65-Foot-Long Viking Ship Discovered Buried Using Ground-Penetrating Radar

Technology has greatly helped archaeologists in discovering treasures of the past that have eluded them in the past.

Now, archaeologists believe they have found traces of an ancient Viking Ship, buried beneath the surface in southeast Norway.

Image: Ground-Penetrating Radar helped make the discovery. Image Credit: AFP / NIKU

The boat’s shape was spotted around 50 centimeters beneath the surface in a tumulus, a burial mound thanks to ground-penetrating radar by Scientists at the Norwegian Institute for Cultural Heritage Research (NIKU).

The boat was discovered in Halden, around 150 kilometers south of Oslo. The discovery was made prior to agricultural drainage operations taking place in the area.

The discovery comes as a surprise but is also be of great importance.

Archaeologists say that the rare discovery can help the min understanding more about Vikings and their expeditions during the Middle Ages.

Study author Dr. Knut Paasche explained that as they were exploring the area, “In the middle of the mound, we discovered what is called an anomaly, something that is different.”

The mysterious boat shaped immediately stood out, explained Dr. Paasche.

“What we cannot say for sure is the condition of the conservation. Yes, there was a boat there, but it’s hard to say how much wood is left,” Dr. Paasche added.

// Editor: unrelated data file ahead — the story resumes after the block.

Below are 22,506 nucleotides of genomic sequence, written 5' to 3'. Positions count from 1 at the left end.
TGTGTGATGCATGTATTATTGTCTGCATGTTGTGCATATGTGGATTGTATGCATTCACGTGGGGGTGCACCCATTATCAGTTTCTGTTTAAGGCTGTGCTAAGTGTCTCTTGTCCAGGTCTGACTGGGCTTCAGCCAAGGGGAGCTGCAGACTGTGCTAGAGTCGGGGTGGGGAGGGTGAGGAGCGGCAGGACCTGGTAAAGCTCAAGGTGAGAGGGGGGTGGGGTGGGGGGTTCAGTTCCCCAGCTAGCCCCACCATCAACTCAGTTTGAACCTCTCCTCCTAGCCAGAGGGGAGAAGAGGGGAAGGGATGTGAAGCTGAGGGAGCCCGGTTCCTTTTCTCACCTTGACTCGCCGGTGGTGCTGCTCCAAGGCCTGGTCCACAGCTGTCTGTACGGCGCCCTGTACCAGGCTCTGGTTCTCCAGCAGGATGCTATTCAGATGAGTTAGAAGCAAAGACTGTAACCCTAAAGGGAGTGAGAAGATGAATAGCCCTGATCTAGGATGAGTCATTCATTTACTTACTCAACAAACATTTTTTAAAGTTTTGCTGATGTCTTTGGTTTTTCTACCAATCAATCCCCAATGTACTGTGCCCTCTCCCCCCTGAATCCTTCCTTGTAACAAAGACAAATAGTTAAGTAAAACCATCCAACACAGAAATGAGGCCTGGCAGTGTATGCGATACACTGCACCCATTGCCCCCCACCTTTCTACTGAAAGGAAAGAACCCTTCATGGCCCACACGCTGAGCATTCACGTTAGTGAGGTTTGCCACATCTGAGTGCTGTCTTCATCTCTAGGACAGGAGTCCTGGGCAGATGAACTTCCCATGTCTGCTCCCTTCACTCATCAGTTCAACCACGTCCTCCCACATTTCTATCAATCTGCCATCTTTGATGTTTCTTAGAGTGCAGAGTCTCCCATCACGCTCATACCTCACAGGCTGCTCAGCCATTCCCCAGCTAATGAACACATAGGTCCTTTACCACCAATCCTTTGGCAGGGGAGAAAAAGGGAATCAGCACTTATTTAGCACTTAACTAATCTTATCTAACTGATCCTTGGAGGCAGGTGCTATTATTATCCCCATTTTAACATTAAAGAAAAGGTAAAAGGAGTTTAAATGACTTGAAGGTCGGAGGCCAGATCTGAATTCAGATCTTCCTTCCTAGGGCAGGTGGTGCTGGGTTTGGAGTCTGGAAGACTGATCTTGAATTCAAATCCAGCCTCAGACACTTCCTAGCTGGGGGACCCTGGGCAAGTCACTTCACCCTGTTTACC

The Ancient Vikings were members of the Nordic peoples of Scandinavia, famous for their incursions and lootings in Europe. They were extremely skilled sailors as well as fierce warriors. Their attacks and appearance in the European political scene become relevant with the looting of the monastery of Lindisfarne (793) in the north of Great Britain, which was soon followed by a number of other attacks on similar monasteries.

The Vikings were known for burying their kings and chiefs aboard a boat, hoisted onshore and placed beneath a mound of earth.

The discovery of this Viking Ship is of great importance. In fact, only three Viking-era ships have so far been found in good condition in Norway. All three are exhibited in a museum near Oslo.

‘We need more discoveries to explain what these boats looked like and how the Vikings would sail,’ added. Dr. Paasche

Experts add that the boat was left without a bow and a stern. It is around 20 meters long, potentially making the buried boat one of the largest Viking vessels ever discovered in Norway.

At present, researchers from NIKU have revealed that no excavations are being made in this time of the year, but the boat will eventually be dug up, conserved and placed in a museum.

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